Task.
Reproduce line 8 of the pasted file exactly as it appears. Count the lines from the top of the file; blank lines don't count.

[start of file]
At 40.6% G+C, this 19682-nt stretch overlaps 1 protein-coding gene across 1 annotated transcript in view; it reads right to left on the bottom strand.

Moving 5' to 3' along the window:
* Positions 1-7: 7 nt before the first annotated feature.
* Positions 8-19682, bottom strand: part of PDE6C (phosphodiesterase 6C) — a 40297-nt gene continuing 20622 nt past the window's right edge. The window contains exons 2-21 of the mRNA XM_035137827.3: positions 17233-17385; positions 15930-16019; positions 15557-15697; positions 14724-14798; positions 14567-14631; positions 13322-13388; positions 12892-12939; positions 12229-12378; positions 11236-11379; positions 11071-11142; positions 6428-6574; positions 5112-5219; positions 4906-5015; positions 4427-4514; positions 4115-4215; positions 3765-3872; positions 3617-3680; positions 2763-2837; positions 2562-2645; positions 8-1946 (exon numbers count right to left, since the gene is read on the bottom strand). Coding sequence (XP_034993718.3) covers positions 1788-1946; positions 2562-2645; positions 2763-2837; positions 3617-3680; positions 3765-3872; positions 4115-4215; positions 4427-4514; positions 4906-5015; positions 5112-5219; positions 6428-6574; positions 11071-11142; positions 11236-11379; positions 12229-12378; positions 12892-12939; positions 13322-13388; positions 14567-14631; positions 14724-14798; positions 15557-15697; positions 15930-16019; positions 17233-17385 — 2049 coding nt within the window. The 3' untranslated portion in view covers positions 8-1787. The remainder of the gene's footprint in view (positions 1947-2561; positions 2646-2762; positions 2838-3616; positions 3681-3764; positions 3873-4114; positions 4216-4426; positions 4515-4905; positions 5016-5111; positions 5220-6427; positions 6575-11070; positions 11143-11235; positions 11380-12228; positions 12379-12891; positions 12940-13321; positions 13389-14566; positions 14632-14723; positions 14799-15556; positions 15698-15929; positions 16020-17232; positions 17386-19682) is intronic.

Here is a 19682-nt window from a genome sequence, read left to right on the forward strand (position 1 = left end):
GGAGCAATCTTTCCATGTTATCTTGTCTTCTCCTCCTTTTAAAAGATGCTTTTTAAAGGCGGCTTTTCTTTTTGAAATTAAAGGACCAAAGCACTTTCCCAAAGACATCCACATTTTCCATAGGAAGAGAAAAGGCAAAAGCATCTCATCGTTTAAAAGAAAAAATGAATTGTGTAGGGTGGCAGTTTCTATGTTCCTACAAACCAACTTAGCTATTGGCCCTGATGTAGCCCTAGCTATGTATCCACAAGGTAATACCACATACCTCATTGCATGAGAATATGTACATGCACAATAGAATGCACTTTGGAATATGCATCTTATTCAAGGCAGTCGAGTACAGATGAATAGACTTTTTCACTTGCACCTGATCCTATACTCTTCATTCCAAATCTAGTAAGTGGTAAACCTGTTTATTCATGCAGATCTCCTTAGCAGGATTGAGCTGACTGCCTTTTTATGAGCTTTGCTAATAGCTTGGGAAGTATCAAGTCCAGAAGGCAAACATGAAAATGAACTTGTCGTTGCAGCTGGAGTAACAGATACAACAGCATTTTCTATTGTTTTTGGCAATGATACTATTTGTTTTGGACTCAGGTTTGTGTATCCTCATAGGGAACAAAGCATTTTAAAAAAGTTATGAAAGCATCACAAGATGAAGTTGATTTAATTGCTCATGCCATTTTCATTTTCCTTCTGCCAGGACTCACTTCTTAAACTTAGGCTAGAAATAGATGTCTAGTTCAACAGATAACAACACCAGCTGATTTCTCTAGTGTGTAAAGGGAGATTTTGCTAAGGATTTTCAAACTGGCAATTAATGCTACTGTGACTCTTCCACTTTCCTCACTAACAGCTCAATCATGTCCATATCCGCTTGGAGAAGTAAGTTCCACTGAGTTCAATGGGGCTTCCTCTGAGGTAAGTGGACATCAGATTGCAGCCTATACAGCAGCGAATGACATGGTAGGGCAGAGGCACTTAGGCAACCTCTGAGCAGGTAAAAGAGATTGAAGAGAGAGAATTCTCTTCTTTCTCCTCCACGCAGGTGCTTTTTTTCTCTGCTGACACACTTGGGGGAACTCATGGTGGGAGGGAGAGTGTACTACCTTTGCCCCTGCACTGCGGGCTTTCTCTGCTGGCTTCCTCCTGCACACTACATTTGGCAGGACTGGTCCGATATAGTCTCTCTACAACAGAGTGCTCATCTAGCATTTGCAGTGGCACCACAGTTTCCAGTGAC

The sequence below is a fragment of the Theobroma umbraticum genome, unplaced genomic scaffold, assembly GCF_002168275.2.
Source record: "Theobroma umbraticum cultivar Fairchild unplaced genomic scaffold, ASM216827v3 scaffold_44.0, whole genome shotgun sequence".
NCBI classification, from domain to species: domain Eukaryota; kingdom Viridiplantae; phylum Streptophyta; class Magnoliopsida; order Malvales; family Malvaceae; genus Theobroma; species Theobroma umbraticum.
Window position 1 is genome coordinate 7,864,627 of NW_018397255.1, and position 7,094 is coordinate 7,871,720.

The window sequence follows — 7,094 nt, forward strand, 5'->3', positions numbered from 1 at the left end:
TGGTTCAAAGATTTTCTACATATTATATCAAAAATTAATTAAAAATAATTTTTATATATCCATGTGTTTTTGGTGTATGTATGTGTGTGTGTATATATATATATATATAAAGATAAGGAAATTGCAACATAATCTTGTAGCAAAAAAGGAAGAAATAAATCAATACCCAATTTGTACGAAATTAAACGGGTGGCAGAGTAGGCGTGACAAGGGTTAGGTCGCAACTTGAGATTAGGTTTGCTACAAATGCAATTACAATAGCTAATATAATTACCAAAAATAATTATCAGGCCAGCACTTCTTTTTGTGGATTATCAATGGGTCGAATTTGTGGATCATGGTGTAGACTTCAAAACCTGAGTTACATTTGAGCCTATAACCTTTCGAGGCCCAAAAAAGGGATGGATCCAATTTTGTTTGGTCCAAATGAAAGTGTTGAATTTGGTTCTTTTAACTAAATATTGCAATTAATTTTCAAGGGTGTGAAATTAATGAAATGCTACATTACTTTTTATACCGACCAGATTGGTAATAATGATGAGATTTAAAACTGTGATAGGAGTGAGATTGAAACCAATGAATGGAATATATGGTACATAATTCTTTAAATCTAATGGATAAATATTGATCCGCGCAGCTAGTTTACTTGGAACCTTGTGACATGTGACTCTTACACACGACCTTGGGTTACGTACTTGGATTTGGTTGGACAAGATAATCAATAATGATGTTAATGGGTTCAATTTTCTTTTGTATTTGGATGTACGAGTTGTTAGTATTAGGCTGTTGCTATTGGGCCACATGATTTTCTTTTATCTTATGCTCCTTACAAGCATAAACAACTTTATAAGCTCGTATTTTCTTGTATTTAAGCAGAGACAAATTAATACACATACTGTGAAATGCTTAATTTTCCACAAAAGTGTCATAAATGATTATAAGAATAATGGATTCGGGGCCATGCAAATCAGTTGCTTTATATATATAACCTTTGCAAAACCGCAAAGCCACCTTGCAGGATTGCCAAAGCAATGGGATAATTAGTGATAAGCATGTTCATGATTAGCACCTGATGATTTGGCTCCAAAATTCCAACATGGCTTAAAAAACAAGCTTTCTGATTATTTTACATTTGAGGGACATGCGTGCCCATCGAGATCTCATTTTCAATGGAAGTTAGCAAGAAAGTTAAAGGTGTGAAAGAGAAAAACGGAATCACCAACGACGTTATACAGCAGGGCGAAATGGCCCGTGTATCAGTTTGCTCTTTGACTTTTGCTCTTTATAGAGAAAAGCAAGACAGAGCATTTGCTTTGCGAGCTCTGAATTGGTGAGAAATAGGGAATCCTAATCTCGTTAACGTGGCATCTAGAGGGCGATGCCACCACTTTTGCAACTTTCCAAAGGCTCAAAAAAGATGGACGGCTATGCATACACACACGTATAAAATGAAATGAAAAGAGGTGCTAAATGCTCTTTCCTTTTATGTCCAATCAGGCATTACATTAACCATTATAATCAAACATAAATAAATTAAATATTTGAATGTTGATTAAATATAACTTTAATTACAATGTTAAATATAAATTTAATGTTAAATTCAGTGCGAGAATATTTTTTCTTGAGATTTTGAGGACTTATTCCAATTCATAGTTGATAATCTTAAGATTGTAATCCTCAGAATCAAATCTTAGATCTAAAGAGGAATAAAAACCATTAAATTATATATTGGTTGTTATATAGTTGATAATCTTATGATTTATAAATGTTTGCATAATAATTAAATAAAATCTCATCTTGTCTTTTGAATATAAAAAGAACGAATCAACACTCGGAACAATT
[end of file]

Source record: "Theobroma umbraticum cultivar Fairchild unplaced genomic scaffold, ASM216827v3 scaffold_44.0, whole genome shotgun sequence".